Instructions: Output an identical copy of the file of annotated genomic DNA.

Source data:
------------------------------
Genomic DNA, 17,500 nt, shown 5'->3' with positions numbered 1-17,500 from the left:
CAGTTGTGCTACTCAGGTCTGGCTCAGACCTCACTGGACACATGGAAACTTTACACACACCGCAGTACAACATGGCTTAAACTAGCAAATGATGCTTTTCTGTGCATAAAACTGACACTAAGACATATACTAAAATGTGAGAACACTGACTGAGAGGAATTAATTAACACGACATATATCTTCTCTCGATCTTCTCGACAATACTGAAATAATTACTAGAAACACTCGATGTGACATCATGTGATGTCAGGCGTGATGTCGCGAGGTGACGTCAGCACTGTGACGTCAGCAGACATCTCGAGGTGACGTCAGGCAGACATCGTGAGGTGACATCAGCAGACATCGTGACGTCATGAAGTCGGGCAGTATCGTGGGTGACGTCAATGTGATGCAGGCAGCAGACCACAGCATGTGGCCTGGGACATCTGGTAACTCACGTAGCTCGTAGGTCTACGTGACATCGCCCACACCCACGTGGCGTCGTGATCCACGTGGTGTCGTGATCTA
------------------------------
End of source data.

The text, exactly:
Genomic DNA, 17,500 nt, shown 5'->3' with positions numbered 1-17,500 from the left:
CAGTTGTGCTACTCAGGTCTGGCTCAGACCTCACTGGACACATGGAAACTTTACACACACCGCAGTACAACATGGCTTAAACTAGCAAATGATGCTTTTCTGTGCATAAAACTGACACTAAGACATATACTAAAATGTGAGAACACTGACTGAGAGGAATTAATTAACACGACATATATCTTCTCTCGATCTTCTCGACAATACTGAAATAATTACTAGAAACACTCGATGTGACATCATGTGATGTCAGGCGTGATGTCGCGAGGTGACGTCAGCACTGTGACGTCAGCAGACATCTCGAGGTGACGTCAGGCAGACATCGTGAGGTGACATCAGCAGACATCGTGACGTCATGAAGTCGGGCAGTATCGTGGGTGACGTCAATGTGATGCAGGCAGCAGACCACAGCATGTGGCCTGGGACATCTGGTAACTCACGTAGCTCGTAGGTCTACGTGACATCGCCCACACCCACGTGGCGTCGTGATCCACGTGGTGTCGTGATCTA